How Can a Non-Jewish Family Immigrate to Israel?


This article will clarify who is eligible for Israeli citizenship and which immigration options are available to non-Jewish foreign citizens, who have Israeli or Jewish family members. It should be stressed from the start, that a non-Jewish family, with no connections to Israel and without Jewish heritage – will not be able to immigrate to Israel and stay in the land for more than a short period of time. However, in this article we will explain all immigration options for those who are not-Jewish, but do have Jewish background, or family ties to Israel, or if interested in various visas to Israel and short term immigration.  

Most non-Jewish family immigration to Israel is done by joining a spouse or partner and moving to Israel together. This is either for those who are eligible for Aliyah according to the Law of Return, or partners of Israeli citizens who wish to live jointly in Israel and undertake the naturalization process according to the Law of Citizenship.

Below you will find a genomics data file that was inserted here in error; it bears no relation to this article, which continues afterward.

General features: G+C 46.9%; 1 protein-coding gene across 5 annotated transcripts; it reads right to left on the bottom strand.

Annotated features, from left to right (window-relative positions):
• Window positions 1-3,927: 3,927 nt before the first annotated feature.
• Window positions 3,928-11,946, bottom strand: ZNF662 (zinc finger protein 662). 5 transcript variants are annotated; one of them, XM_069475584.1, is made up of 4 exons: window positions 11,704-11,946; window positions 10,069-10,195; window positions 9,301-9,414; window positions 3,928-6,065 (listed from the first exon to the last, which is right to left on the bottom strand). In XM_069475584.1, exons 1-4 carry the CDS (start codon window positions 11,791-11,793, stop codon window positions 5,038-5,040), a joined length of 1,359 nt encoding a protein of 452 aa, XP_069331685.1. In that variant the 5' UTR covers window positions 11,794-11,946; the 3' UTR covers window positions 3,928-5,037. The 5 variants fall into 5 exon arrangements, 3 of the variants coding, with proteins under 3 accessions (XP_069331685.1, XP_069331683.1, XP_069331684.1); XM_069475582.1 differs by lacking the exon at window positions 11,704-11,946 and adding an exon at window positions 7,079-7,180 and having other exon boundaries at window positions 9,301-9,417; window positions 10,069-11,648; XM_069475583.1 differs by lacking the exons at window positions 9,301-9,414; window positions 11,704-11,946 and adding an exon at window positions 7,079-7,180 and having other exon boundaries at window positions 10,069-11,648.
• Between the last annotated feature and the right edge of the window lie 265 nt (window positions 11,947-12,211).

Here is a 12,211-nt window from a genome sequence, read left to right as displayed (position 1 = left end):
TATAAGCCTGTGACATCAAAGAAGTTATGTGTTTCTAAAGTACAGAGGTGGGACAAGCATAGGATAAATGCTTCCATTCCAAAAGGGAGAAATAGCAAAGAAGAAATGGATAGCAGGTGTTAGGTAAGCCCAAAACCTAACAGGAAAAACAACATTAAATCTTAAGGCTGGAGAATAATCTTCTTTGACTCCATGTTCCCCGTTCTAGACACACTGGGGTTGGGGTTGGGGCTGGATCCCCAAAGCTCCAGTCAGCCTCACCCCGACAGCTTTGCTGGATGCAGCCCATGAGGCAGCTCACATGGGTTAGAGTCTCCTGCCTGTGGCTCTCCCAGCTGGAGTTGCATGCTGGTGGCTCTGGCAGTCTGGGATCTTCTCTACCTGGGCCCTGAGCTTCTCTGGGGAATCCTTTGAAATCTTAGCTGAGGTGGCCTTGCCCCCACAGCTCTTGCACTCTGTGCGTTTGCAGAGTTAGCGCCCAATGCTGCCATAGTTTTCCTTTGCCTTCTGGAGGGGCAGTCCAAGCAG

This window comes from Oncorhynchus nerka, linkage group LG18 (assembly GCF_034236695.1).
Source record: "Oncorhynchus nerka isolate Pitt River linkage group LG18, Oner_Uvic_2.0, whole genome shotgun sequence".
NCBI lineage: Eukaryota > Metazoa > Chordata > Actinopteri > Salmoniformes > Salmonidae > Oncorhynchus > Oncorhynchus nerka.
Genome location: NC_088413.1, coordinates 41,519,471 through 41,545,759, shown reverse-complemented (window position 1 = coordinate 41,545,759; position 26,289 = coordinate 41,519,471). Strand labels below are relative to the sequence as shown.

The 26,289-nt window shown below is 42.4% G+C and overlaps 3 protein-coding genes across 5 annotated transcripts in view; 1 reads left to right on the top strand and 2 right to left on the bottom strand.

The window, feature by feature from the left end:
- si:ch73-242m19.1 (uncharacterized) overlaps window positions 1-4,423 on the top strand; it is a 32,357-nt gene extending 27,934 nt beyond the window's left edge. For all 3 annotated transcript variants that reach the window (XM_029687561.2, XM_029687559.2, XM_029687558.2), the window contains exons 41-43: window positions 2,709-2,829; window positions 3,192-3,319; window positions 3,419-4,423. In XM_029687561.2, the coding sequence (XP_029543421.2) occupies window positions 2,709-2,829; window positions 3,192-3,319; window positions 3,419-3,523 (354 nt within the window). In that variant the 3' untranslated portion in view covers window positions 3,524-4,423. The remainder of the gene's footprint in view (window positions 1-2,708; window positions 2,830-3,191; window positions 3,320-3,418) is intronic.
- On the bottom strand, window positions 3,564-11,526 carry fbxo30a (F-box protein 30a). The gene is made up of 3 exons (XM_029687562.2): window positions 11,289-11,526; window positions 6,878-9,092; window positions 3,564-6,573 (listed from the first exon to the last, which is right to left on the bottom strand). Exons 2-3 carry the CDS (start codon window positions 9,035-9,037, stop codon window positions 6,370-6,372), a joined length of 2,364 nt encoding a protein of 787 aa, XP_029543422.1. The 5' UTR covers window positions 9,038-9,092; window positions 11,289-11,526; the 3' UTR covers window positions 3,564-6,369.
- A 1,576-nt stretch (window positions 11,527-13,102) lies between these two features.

However, in some cases, foreign citizens who are not Jewish can move to Israel, according to special provisions in Israeli immigration law, or available visa programs. For example, non-Jewish elderly parents of an Israeli, American investors in Israeli businesses, obtaining a work visa, parents who have a child serving in the IDF, and more. 

Immigration to Israel by way of Aliyah for family members

Israel is defined as a Jewish Democratic country, and its immigration goals include the “Aliyah” of the Jewish Diaspora to Israel. However, according to the Israeli Law of Return, non-Jewish family members can also be eligible to receive Israeli citizenship, if they make Aliyah together as a family unit.

Israeli citizenship can be granted to the following family members:

  • Spouses of Jews. 
  • Children of Jews, and their spouses.  
  • Grandchildren of Jews, and their spouses. 
  • Great-grandchildren of Jews, provided they are minors immigrating with their parents.

Immigration to Israel by way of Naturalization for partner of Israelis  

The Israeli Law of Citizenship allows Israelis to marry non Jewish foreign citizens and live together in Israel. At the end of a 5-7 years process the foreign spouse will be eligible for Israeli citizenship, or permanent residency, if Israel has been their center of life.